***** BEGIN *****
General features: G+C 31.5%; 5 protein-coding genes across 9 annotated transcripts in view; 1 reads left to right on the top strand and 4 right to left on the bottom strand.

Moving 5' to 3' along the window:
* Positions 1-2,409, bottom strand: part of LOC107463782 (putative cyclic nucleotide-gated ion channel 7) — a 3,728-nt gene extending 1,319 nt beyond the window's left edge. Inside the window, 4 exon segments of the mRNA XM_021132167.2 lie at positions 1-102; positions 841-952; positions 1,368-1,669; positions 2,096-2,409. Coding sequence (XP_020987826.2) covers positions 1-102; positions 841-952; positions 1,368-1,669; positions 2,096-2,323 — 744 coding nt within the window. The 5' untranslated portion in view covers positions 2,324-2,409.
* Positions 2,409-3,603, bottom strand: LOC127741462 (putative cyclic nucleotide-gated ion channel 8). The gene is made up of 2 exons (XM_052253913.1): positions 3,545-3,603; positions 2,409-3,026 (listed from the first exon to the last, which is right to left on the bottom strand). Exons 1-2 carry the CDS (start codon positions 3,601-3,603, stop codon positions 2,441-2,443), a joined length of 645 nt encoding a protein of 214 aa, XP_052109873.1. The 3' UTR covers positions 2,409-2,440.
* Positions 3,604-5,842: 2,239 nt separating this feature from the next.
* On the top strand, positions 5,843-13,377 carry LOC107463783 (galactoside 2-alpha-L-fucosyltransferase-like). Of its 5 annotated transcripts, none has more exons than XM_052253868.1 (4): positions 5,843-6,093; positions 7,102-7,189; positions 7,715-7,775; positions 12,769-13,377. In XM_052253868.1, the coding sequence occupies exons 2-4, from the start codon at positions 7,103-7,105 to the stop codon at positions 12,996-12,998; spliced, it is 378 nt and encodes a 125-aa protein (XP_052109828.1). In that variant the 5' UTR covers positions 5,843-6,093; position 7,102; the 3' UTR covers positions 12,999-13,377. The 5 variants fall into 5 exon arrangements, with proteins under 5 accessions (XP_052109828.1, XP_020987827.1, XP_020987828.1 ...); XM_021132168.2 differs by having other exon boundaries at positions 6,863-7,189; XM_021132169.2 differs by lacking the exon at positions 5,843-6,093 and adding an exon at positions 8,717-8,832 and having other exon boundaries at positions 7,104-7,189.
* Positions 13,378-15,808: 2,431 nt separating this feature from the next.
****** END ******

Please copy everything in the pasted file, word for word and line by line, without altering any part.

General features: G+C 31.5%; 5 protein-coding genes across 9 annotated transcripts in view; 1 reads left to right on the top strand and 4 right to left on the bottom strand.

Moving 5' to 3' along the window:
* Positions 1-2,409, bottom strand: part of LOC107463782 (putative cyclic nucleotide-gated ion channel 7) — a 3,728-nt gene extending 1,319 nt beyond the window's left edge. Inside the window, 4 exon segments of the mRNA XM_021132167.2 lie at positions 1-102; positions 841-952; positions 1,368-1,669; positions 2,096-2,409. Coding sequence (XP_020987826.2) covers positions 1-102; positions 841-952; positions 1,368-1,669; positions 2,096-2,323 — 744 coding nt within the window. The 5' untranslated portion in view covers positions 2,324-2,409.
* Positions 2,409-3,603, bottom strand: LOC127741462 (putative cyclic nucleotide-gated ion channel 8). The gene is made up of 2 exons (XM_052253913.1): positions 3,545-3,603; positions 2,409-3,026 (listed from the first exon to the last, which is right to left on the bottom strand). Exons 1-2 carry the CDS (start codon positions 3,601-3,603, stop codon positions 2,441-2,443), a joined length of 645 nt encoding a protein of 214 aa, XP_052109873.1. The 3' UTR covers positions 2,409-2,440.
* Positions 3,604-5,842: 2,239 nt separating this feature from the next.
* On the top strand, positions 5,843-13,377 carry LOC107463783 (galactoside 2-alpha-L-fucosyltransferase-like). Of its 5 annotated transcripts, none has more exons than XM_052253868.1 (4): positions 5,843-6,093; positions 7,102-7,189; positions 7,715-7,775; positions 12,769-13,377. In XM_052253868.1, the coding sequence occupies exons 2-4, from the start codon at positions 7,103-7,105 to the stop codon at positions 12,996-12,998; spliced, it is 378 nt and encodes a 125-aa protein (XP_052109828.1). In that variant the 5' UTR covers positions 5,843-6,093; position 7,102; the 3' UTR covers positions 12,999-13,377. The 5 variants fall into 5 exon arrangements, with proteins under 5 accessions (XP_052109828.1, XP_020987827.1, XP_020987828.1 ...); XM_021132168.2 differs by having other exon boundaries at positions 6,863-7,189; XM_021132169.2 differs by lacking the exon at positions 5,843-6,093 and adding an exon at positions 8,717-8,832 and having other exon boundaries at positions 7,104-7,189.
* Positions 13,378-15,808: 2,431 nt separating this feature from the next.